The ECHR found a violation of the requirements of Article 10 of the Convention.

Заголовок: The ECHR found a violation of the requirements of Article 10 of the Convention. Сведения: 2024-07-04 05:10:44

The ECHR ruling of June 15, 2021 in the case of Melike v. Turkey (complaint No. 35786/19).

In 2019, the applicant was assisted in preparing the complaint. Subsequently, the complaint was communicated to Turkey.

The case is appealing against the applicant's dismissal without the right to compensation from a state educational institution for using the "Like" button in some Facebook posts. The case involved a violation of the requirements of article 10 of the Convention.

 

Instagram Facebook and social media products of Meta Platforms Inc. are prohibited on the territory of the Russian Federation on the grounds of extremist activity.

 

THE CIRCUMSTANCES OF THE CASE

 

The applicant, who worked as a cleaner at the Turkish Ministry of National Education during the period related to the circumstances of the case, was dismissed without compensation for putting a "Like" mark under a number of articles published by third parties on the Facebook platform.

 

LEGAL ISSUES

 

Regarding compliance with article 10 of the Convention. Although the applicant's employer was a public authority, the applicant did not have the status of a State civil servant, but was an employee on a permanent basis. As such, she was not subject to special rules on public civil service, and the general provisions of labor law applied to her. Thus, the applicant was dismissed on the basis of a decision of the disciplinary commission established in accordance with the norms on the collective labor agreement in force at her place of work, and the applicant appealed her dismissal to the domestic labor courts.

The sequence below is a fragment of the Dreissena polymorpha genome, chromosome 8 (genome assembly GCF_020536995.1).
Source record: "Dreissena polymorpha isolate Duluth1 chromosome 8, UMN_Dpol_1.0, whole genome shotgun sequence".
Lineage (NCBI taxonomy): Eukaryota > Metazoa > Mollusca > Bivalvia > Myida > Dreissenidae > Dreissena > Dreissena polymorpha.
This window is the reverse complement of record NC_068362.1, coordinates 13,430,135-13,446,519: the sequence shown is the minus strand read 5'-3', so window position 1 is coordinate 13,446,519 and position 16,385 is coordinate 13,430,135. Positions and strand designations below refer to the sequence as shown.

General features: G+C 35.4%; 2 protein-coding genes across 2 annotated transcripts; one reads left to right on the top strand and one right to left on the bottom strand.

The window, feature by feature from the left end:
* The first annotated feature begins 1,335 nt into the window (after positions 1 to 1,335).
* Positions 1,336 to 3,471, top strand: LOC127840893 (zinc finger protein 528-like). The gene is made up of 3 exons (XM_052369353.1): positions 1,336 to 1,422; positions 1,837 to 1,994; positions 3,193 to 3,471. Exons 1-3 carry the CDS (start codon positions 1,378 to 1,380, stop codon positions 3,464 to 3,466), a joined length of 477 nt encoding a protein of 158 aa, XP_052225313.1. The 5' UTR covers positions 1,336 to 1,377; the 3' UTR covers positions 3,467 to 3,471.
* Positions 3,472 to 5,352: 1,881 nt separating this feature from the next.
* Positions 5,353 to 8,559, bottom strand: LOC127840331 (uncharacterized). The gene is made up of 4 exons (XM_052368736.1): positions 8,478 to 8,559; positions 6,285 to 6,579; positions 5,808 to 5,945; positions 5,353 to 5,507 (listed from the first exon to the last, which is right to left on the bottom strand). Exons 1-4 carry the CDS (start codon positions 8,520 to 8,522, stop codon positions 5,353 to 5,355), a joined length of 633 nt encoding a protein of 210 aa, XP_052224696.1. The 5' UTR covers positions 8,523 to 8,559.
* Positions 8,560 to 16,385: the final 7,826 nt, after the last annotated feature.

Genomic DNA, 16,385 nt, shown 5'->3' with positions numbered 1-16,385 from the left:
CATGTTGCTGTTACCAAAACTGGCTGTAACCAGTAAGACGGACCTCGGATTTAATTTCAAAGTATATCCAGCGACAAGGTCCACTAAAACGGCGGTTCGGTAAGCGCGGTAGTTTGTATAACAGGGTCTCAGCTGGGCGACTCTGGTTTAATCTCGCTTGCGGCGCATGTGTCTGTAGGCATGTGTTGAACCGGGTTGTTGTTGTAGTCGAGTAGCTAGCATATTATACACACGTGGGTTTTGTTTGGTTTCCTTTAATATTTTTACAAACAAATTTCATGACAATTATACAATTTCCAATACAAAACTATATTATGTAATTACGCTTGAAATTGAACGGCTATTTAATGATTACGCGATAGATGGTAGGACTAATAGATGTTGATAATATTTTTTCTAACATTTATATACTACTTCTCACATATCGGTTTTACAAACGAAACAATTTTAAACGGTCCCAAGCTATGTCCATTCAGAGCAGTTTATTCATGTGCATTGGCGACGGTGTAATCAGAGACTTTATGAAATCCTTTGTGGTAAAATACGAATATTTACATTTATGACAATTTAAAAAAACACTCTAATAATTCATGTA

The applicant was fired for using the "Like" button under a number of articles published by third parties on the Facebook platform, an online social Internet resource. Using this button on social media could be seen as giving people the opportunity to express their interest in and approve of a publication and was as such a common and popular form of exercising the right to freedom of expression online.

The Labour Court considered that the content of the materials, which the applicant noted as "I like", was not protected by the principle of freedom of expression and could disrupt the peaceful and peaceful activities of the applicant's place of work, namely schools belonging to the Ministry of National Education of Turkey, as materials related to teachers could be regarded by them as offensive and to cause concern to parents and students, as well as because some publications were of a political nature. The Labor Dispute Court upheld the findings of the disciplinary commission. Subsequently, the Turkish Constitutional Court rejected the applicant's individual complaint, ruling that the applicant had not proved in her complaint that her right to freedom of expression had been violated as a result of her dismissal.